Kids and screens don't have to be a dangerous combination. Let us help.
Children need your help today. Their world is filled with addictive technology and smart devices that suck up all their time.
In fact, over 90% of teens in the U.S. have smart phones and are on them an average of 6.5 hours a day, not including homework.
You worry they’re spending too much time online, at the expense of their schoolwork, friends IRL and time to “just be a kid”.
The Center for Online Safety helps parents and educators teach kids how to be good digital citizens, set goals based on what’s most important, prioritize their time and, sometimes, even put down their screens.
What people are saying
Lisa is doing important work in this field in a humane and loving way. She is so gifted at connecting families and communities to help our kids and our families to flourish.
Lisa's expertise helped me think through how I wanted to parent my teenager. I have new skills and can change my iPhone settings to monitor what my teen does. I learned how to see if my child needs my help with a simple tool and another tool to turn certain apps off. I appreciate Lisa's guidance in this overwhelming topic.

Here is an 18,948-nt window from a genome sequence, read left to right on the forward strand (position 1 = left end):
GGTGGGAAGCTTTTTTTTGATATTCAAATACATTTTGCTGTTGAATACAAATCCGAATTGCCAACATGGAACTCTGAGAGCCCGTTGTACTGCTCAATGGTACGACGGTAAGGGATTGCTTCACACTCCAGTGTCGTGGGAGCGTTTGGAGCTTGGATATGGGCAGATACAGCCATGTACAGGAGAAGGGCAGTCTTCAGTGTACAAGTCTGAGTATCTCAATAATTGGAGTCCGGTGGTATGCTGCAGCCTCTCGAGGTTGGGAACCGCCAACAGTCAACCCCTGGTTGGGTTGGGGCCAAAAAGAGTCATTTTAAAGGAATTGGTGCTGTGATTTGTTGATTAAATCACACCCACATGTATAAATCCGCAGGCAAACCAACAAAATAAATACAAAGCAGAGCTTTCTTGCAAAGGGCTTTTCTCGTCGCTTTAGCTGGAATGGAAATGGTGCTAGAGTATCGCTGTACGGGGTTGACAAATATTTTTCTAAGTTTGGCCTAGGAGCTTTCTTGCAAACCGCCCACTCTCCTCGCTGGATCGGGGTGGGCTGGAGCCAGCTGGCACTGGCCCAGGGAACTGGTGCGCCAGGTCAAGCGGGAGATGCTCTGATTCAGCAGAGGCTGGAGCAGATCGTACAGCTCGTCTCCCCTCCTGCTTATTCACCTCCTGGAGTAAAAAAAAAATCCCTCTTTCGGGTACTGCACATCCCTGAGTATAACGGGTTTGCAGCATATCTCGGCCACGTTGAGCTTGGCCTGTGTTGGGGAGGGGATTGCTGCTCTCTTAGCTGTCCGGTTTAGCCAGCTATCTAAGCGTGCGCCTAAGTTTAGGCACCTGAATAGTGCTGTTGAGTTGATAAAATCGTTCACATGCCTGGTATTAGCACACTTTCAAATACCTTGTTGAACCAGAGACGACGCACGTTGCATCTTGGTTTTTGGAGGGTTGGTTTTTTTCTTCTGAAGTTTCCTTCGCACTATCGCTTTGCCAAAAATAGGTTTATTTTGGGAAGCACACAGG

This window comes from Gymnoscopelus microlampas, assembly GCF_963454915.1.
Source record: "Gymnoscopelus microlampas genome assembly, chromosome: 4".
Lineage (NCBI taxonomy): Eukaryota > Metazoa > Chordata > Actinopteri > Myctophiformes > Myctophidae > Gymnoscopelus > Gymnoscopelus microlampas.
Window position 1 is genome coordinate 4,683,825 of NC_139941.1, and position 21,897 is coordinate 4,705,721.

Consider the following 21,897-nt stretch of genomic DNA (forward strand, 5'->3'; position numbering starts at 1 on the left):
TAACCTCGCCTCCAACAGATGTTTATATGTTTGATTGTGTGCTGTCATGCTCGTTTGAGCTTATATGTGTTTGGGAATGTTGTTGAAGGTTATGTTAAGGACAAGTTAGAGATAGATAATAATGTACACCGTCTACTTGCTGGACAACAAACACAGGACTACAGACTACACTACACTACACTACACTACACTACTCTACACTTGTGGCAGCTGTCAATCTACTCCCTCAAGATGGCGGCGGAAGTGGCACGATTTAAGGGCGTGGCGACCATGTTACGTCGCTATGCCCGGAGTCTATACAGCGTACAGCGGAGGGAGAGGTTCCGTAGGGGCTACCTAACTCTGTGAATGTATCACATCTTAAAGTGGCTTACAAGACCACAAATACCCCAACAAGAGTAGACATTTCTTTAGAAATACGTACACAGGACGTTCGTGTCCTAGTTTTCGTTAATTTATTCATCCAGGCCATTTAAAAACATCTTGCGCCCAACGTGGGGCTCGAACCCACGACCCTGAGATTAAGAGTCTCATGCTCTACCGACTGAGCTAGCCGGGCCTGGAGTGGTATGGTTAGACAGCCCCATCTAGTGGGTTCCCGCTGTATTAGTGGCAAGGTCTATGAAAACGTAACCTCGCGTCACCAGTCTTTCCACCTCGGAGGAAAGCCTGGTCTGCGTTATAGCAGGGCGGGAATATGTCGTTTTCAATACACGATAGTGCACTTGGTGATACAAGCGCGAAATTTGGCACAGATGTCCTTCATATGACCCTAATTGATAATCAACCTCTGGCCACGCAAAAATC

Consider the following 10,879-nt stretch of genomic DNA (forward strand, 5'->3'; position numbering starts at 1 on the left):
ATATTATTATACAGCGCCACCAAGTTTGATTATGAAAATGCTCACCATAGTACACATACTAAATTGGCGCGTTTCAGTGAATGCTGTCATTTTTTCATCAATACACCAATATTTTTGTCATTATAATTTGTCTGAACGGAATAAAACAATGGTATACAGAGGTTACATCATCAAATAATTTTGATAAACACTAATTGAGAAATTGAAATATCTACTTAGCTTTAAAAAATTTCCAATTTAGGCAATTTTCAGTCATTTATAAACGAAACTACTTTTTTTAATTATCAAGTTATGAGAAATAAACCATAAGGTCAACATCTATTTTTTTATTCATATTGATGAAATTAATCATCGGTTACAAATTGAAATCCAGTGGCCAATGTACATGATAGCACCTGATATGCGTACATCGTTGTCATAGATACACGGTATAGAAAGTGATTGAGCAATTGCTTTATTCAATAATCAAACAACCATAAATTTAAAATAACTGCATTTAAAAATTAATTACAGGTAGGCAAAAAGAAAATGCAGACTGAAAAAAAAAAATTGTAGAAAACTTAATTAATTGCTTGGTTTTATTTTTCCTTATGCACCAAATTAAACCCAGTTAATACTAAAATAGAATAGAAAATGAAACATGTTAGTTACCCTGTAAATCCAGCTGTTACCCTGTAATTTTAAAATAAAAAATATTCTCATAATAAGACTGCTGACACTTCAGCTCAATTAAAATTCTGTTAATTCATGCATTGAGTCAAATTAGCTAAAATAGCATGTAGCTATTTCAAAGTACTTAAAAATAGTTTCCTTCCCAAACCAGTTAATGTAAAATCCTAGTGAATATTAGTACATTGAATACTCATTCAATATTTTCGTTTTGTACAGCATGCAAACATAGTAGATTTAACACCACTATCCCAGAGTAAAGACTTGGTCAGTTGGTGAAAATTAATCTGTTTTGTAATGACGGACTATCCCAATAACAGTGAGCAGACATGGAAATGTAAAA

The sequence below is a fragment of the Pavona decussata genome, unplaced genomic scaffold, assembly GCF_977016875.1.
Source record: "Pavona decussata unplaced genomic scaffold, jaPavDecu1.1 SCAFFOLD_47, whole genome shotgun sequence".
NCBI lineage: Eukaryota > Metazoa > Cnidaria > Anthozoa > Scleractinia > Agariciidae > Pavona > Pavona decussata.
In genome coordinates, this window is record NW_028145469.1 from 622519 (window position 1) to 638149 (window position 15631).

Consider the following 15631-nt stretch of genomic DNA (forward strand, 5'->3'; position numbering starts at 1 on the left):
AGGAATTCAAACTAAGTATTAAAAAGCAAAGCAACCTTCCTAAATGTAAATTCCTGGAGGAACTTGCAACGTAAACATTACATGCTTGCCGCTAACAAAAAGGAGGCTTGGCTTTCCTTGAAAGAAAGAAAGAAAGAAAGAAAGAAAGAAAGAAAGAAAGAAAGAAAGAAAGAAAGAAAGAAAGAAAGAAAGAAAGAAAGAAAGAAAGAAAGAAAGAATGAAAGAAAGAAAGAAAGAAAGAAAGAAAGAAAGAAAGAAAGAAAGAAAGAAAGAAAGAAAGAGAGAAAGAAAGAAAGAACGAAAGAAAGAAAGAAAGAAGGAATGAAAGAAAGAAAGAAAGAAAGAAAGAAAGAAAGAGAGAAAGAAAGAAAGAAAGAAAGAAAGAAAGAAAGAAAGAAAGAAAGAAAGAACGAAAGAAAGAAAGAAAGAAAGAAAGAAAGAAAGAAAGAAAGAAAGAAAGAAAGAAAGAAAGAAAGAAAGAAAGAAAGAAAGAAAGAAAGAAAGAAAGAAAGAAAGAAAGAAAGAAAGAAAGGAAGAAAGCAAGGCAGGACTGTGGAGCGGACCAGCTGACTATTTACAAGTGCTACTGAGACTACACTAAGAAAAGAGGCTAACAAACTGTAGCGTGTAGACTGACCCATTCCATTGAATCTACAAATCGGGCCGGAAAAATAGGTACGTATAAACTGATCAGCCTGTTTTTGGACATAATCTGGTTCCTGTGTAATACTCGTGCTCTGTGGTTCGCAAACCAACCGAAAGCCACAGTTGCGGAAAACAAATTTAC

Thank you so much for the concrete solutions you give parents to implement. Your message of online safety for kids is one all parents, educators and community members should hear.
Recent articles from our blog
New Zealand government is knocking it out of the park with educational (hilarious) videos for parents about how to keep kids safe online. Parents need to hear this information and share it with their kids. Not just once, but again and again as they get older and have...
How do you teach your kids about appropriate behavior online? One way is to require that for any account they set up, you get to follow or friend them, so you'll have a baseline of what they're doing, who they're following and what they're posting. Then if they post...
Watch this video. No parent wants to think about introducing and explain pornography to their child. Their baby. Imagining a child stumbling upon online pornography makes me want to vomit. But it is our reality. The average age a child sees porn is 11 years old....